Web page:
(b)(2) EXEMPTION 2 Internal Personnel Rules and Practices. This exemption exempts from mandatory disclosure records “related solely to the internal personnel rules and practices of an agency.” Courts have interpreted the exemption to encompass two distinct categories of information:

      (a) internal matters of a relatively trivial nature–sometimes referred to as “low2” information; and

      (b) more substantial internal matters, the disclosure of which would risk circumvention of a legal requirement–sometimes referred to as “high 2” information.


      (b)(5) EXEMPTION 5 Privileged Interagency or Intra-Agency Memoranda or Letters. This exemption protects “inter-agency or intra-agency memorandums of letters which would not be available by law to a party …in litigation with the agency.” As such, it has been construed to “exempt those documents, and only those documents, normally privileged in the civil discovery context.”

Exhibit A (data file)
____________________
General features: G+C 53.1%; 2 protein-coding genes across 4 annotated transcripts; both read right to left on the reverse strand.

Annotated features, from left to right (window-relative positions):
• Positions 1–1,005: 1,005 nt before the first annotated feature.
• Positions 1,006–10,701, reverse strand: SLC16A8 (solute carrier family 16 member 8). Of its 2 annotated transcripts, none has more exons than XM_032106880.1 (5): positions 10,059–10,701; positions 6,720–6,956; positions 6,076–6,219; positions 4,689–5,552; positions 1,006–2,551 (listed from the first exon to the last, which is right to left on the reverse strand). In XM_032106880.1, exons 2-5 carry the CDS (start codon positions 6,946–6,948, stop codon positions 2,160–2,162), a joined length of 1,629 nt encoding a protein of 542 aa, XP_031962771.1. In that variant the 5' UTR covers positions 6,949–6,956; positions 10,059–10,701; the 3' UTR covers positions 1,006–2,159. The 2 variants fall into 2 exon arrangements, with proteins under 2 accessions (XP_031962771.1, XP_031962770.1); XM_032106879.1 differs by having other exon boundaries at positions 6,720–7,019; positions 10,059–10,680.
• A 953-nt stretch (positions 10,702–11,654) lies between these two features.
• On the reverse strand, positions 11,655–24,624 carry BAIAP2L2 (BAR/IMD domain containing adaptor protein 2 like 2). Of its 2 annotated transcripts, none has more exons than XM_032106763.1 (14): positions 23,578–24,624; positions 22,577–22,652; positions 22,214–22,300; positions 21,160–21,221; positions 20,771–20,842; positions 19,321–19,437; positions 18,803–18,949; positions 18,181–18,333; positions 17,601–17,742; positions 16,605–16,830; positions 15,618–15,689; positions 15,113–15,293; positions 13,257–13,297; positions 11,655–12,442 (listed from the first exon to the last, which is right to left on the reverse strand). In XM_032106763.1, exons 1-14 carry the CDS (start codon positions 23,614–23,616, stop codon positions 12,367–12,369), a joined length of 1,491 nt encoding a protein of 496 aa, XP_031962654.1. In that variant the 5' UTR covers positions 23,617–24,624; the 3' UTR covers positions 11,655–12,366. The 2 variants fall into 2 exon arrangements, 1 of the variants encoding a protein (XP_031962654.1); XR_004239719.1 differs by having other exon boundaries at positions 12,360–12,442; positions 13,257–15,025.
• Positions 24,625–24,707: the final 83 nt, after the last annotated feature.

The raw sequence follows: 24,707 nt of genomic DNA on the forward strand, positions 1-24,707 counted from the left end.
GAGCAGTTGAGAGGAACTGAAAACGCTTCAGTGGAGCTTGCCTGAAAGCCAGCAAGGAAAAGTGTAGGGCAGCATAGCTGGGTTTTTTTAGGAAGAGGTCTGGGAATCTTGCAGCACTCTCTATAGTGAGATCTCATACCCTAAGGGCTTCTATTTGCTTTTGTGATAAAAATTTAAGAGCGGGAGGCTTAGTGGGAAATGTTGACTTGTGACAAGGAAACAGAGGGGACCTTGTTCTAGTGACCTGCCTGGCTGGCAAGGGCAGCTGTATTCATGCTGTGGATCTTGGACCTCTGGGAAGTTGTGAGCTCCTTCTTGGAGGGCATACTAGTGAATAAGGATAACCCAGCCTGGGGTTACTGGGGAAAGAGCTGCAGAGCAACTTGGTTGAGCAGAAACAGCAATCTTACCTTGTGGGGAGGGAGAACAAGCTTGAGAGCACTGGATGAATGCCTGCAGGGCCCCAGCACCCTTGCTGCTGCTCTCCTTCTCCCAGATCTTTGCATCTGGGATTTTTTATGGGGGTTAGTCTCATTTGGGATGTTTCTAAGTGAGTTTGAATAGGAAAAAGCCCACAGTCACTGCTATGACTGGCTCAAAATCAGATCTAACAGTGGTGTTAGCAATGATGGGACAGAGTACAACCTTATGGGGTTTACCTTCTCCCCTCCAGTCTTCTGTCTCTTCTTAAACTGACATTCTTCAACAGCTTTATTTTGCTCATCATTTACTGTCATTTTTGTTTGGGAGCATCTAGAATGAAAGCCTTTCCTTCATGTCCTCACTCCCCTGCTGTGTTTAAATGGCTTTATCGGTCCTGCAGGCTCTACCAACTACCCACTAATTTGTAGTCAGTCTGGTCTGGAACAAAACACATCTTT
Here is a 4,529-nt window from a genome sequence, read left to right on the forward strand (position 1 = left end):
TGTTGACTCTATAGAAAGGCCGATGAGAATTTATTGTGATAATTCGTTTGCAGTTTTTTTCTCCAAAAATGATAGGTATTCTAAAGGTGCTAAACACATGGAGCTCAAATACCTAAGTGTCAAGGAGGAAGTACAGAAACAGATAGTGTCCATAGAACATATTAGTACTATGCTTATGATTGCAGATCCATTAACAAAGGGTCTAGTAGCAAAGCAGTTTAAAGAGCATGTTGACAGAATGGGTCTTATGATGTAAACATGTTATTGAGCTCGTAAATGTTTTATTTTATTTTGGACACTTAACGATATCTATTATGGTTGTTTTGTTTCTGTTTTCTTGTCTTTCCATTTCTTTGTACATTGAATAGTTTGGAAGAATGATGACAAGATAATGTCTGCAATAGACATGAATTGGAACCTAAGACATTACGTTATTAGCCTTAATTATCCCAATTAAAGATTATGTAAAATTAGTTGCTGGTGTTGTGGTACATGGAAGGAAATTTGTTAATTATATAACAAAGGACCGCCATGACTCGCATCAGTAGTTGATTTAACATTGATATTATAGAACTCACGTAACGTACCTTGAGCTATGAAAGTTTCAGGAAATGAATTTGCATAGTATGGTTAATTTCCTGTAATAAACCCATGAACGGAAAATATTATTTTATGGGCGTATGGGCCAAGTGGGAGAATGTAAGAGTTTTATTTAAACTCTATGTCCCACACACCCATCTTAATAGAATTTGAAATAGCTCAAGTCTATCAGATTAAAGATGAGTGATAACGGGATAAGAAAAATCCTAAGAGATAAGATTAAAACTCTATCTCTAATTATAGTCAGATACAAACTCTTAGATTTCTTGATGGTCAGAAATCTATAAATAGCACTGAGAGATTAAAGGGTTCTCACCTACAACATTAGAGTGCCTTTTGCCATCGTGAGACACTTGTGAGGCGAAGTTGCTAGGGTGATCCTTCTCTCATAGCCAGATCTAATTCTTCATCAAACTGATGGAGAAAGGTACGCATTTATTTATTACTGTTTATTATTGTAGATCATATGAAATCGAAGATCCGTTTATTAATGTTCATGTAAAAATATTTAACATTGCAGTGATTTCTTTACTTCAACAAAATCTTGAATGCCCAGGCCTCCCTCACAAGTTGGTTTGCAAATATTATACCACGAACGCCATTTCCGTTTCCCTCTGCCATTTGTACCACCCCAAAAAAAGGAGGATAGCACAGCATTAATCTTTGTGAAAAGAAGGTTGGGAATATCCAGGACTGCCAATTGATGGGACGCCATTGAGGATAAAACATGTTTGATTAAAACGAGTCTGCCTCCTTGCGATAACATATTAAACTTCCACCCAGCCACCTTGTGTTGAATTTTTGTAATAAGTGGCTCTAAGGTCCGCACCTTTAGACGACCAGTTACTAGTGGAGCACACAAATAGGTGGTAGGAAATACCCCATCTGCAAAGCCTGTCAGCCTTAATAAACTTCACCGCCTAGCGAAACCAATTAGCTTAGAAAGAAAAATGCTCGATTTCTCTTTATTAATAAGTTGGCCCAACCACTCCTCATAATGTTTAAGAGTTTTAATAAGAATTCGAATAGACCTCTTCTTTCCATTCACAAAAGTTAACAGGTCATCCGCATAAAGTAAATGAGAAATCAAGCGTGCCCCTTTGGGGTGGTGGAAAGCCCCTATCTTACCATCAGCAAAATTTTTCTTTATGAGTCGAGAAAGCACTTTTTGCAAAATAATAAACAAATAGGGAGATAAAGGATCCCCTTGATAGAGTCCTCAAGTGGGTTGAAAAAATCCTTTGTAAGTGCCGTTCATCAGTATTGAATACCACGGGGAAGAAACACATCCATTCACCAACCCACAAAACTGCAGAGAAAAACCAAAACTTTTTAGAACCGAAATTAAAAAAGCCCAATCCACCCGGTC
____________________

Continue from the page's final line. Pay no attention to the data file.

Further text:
If declassified, by Cheney or anyone else, to what purpose if the material is then hidden by claims of FOIA exemptions?

      • Citizen92 says:

        Extensive use of the word “agency” in that section. Recall that the Fourth Branch OVP claims it is not an “agency.”

        And why does Dick consider himself the “tie breaking vote” in classification disputes among Agencies. That strikes me as odd.